In summary, then, when I woke up yesterday, Simple.Web was an epic performance failure, managing 600 reqs/sec. Out of the blue I get a pull request which increases that almost by a factor of 8. Inspired, I finally get round to fixing the other performance bottleneck, with a speed boost somewhere between one and two orders of magnitude depending on how many routes you have. End result, it’s probably a good 10 times faster than it was yesterday, and it won’t slow down as the number of routes increases.

I’ve got some profiling software installed now, and weighttp, and I plan to run a few more tests and see if I can identify any other hideous bottlenecks that can be optimized without too much effort. I want to be faster than Web API.

I’ll be pushing new packages to NuGet in a day or two, but if you want the CI builds, you can add http://teamcity.cloudapp.net/guestAuth/app/nuget/v1/FeedService.svc/ to your package sources and install them direct from the TeamCity server.

Comments

  1. ferventcoder says:

    Awesome!

  2. “The old code took 19.5 seconds.
    The new code takes 0.27 seconds.”

    That is a serious perf improvement, but in the end it would be unnoticeable. That’s across 32,768 routes, so if I’m understanding correctly this would be the equivalent of 32,768 page requests by users. This means on average, each user would see a faster response time of 0.0005950927734375 seconds.

    • @mark – Great work!
      @dotnetchris – What about a high traffic site? It starts to add up.

    • As Mike says, on a high-traffic site (hundreds or thousands of requests per second) the time spent resolving routes is time not spent doing anything else, especially because it’s CPU-bound. If it takes 20 seconds to resolve 30,000 routes, your maximum requests per second is 1,500, which is rubbish.

      I also made the comparison for single request, which went from two tenths of a second to half a millisecond, before the handler has even started running the actual application code. That’s an unacceptable delay.

      • ” If it takes 20 seconds to resolve 30,000 routes your maximum requests per second is 1,500″ that’s assuming there’s 1 thread, which in real world hosting inside IIS there would be many orders of parallelization. I agree with you that it’s great for them to make that magnitude of a perf improvement, one that measures with lots of 0s in the % increase. I’m just saying with how faster servers are, easily dual-proc octo core HT so even a tiny server can have 32 effective cores, and apps like IIS really know what to do with that.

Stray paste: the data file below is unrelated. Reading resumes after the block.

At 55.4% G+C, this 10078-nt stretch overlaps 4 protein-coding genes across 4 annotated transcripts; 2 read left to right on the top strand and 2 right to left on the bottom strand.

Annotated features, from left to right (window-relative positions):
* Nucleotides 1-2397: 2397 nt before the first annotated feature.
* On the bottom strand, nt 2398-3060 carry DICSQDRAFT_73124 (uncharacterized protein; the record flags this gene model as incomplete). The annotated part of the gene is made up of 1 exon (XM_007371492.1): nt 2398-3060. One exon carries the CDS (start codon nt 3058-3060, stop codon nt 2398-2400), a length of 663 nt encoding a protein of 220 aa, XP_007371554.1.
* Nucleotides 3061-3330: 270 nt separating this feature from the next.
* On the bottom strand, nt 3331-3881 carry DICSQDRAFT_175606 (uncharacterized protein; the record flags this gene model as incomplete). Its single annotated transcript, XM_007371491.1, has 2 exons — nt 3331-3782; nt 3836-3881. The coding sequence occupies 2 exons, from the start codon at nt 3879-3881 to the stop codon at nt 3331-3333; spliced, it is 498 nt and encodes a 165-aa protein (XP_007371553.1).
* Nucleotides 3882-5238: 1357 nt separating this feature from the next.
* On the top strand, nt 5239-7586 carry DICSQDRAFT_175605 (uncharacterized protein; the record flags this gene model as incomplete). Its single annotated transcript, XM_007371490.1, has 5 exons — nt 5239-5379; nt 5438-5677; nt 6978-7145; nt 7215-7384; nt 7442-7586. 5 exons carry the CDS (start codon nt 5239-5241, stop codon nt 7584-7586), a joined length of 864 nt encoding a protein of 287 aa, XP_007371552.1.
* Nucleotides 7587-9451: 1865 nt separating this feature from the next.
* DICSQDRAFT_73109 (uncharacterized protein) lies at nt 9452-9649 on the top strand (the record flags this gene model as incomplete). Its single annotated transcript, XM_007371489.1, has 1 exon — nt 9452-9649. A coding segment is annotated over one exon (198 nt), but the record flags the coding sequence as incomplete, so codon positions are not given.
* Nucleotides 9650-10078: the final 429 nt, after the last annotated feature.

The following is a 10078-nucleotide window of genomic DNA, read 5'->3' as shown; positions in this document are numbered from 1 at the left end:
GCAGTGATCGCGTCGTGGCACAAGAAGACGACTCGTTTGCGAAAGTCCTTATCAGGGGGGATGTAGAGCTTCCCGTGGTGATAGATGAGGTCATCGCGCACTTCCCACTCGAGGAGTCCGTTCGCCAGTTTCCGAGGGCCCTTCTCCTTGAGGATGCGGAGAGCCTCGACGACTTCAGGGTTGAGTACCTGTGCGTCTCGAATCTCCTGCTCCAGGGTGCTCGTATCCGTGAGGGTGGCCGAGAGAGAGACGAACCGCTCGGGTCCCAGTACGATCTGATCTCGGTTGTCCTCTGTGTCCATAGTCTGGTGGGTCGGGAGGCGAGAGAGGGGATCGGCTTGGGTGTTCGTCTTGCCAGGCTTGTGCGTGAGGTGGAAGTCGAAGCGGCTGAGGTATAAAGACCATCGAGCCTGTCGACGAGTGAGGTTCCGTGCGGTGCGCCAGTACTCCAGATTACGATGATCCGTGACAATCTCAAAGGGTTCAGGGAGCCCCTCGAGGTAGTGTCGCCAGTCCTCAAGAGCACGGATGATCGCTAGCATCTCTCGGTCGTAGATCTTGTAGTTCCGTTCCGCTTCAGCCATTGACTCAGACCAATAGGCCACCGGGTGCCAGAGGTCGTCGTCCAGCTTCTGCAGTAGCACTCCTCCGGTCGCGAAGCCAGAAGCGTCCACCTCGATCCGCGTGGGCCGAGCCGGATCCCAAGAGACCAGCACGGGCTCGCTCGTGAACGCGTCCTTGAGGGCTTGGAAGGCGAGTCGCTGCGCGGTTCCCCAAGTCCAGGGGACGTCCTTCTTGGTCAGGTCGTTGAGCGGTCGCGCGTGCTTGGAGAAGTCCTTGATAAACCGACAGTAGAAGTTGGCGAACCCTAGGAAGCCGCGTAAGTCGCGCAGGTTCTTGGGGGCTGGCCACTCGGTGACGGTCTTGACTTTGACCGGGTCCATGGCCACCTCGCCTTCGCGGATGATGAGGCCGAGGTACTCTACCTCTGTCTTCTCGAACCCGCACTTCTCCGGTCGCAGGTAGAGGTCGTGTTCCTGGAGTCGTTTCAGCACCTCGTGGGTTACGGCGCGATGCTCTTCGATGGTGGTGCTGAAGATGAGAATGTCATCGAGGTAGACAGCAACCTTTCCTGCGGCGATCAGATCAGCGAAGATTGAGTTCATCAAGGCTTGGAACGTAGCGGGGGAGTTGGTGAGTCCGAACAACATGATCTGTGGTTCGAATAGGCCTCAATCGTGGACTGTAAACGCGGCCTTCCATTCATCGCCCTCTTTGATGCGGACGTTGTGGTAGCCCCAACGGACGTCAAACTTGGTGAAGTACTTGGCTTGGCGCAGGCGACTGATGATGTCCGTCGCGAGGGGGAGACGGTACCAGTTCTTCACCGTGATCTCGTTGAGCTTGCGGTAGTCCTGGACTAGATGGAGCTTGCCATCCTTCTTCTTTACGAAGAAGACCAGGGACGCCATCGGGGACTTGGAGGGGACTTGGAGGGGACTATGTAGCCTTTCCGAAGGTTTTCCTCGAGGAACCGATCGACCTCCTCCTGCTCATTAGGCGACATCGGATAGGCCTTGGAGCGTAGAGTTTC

Would it reduce throughput of the site? Sure, somewhat, but your site would still be nearly 100% bound to IO. It’s always IO. Whether it’s network or disk that’s always the largest controller of throughput.

        • It’s increasingly common for apps to be hosted in cloud environments, where you pay for every core or process you use. Think Azure or AppHarbor. So reducing CPU overhead as much as possible is probably a more worthwhile pursuit today than it was 5 years ago.

          Since Simple.Web is a non-blocking async framework, IO shouldn’t be an issue in terms of scalability. Therefore improving the performance of blocking operations is, again, a key factor in realising that potential scale.

          • IO will still likely become the limiting factor. Even with full async, there’s only so much work that can be done concurrently before everything starts queuing up anyway. Or even suppose you have infinite concurrency throughput, how much load can you pass to the database, file system, cloud file system before you end up queuing or overloading those resources and then wait for them even in fully nonblocking calls. It’s always IO as the bottleneck (short of developer error, releasing a site with Thread.Sleep(5000) left in it sure won’t have IO as a bottleneck)

Trackbacks

  1. [...] Post-mature optimization – Mark Rendle discusses performance optimisation, kicked off from receiving a pull request from Mattias Nordberg which helped improve the performance (in terms of request throughput) of Simple.Web [...]